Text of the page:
ESA North American Experimental Economics Conference in Tucson, AZ at the Westward Look Resort (November 2012)

ESA North American Experimental Economics Conference in Tucson, AZ at the Westward Look Resort (November 2012)


I am generally interested in the following fields of economics: Environmental Economics, Industrial Organization, Game Theory, Mechanism Design, Experimental Economics and Behavioral Economics

More narrowly, I am currently focused on two areas: environmental labelling regulations and eco-certification (e.g. I am working on a paper regarding unregulated food labels) and mechanism design for auctions and tournaments. Several abstracts are provided below.


“Willingness to Pay for Goods with Unregulated and Potentially Misleading Labels: The Case of ‘Natural’-Labelled Groceries”
with Christian Vossler

Abstract: Food labeling has been widely studied, especially in the context of consumer willingness to pay for features that are considered healthy, such as organic content. In this study, we provide insight to the demand effects for an unregulated phrase found on many labels: “natural”. A plethora of currently pending lawsuits regarding this phrase demonstrates that research is needed to better understand consumer misconceptions. In an experimental setting, we use an incentive-compatible approach to elicit the willingness to pay of grocery shoppers for “natural”-labelled food products, several of which contain genetically modified organisms (GMOs). We find, on average, that there is an overall null effect of the “natural” label. However, when the sample is segregated based on the belief that “natural” means GMO-free, there is a positive “natural” premium for those who hold the belief and a negative premium for those who do not hold the belief. Additionally, we find evidence of framing effects which suggest that between-subject analysis is more reliable for this type of research than within-subject analysis. Our results have implications in both the public policy and legal arenas.


“A Dynamic Markov Tournament Model of Task Assignment and Up-and-Down Competition for Status”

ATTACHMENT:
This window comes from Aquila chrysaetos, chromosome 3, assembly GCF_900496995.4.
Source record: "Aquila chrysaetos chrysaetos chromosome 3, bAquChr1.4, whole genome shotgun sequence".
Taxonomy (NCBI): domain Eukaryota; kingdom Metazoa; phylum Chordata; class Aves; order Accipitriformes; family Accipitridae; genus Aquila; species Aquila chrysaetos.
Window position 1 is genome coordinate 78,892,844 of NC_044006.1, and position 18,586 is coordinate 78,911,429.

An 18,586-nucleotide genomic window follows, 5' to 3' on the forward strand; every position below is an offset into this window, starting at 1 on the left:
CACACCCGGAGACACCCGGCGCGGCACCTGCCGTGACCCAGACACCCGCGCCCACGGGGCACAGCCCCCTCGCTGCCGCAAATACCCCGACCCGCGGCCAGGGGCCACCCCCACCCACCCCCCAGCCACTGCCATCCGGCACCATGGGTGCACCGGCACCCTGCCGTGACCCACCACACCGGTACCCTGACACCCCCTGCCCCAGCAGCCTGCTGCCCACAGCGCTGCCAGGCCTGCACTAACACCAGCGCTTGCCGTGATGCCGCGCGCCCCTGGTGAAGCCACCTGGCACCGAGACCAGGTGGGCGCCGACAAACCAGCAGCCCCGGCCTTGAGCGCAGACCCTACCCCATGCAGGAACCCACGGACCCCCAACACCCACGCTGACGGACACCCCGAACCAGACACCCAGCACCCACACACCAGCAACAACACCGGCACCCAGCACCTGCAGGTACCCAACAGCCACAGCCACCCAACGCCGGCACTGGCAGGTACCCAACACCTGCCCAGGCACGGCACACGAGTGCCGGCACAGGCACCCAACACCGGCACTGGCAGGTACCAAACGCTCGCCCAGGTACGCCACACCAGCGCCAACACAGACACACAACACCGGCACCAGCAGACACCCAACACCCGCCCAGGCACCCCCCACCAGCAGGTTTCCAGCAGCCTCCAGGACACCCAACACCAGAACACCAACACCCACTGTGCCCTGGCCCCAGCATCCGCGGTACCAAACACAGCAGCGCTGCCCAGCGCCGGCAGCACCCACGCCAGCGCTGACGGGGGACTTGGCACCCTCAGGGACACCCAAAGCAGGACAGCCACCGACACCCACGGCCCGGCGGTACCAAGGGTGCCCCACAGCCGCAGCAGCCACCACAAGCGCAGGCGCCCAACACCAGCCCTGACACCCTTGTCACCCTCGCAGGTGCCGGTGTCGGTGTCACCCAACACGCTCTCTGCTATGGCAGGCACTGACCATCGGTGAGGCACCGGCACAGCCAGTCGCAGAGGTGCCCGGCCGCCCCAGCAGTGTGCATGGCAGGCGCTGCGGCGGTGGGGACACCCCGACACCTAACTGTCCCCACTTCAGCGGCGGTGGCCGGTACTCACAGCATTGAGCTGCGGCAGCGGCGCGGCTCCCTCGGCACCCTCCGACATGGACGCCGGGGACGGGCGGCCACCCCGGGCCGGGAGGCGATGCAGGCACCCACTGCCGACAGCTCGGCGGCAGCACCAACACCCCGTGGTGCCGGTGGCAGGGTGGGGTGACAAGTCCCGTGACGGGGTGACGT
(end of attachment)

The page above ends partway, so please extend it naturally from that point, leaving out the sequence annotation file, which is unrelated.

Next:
with Scott Gilpatric and Christian Vossler

Abstract: We develop a dynamic Markov model to capture the incentives in indefinitely-repeated tournaments in labor market settings where agents compete both to “move up” as well as to avoid a “move down”. Such settings naturally arise regardless of whether explicit performance incentives or an organizational hierarchy exist. We show that when monetary incentives are available the dynamic tournament approaches the first-best outcome, but we also allow for the possibility that the principal’s only available incentive mechanism is the assignment of undesirable tasks to agents who are out-of-favor. Inability to change salaries or demote workers is common for public organizations, such as government agencies and schools. For instance, a school principal may not be able to monetarily reward or sanction teachers based on performance, but typically has discretion within the labor contract to vary class assignments and resources such as teacher’s aides. We model agents as being either in or out of favor with the principal in any given period; those who are out of favor are assigned more undesirable tasks. The prize of the tournament is the difference between groups (in favor and out of favor) in the present value of the agent’s expected utility. We assume that agents’ effort cost of completing contractible tasks is such that these costs are minimized by assigning equally burdensome tasks to all agents. Therefore the principal can motivate non-contractible effort through differential task assignment, but this entails an efficiency cost. The model demonstrates that employers may seek flexibility to vary task assignments in labor contracts not only to adapt to changing circumstances, but also to enable them to motivate non-contractible effort when agents’ compensation in fixed.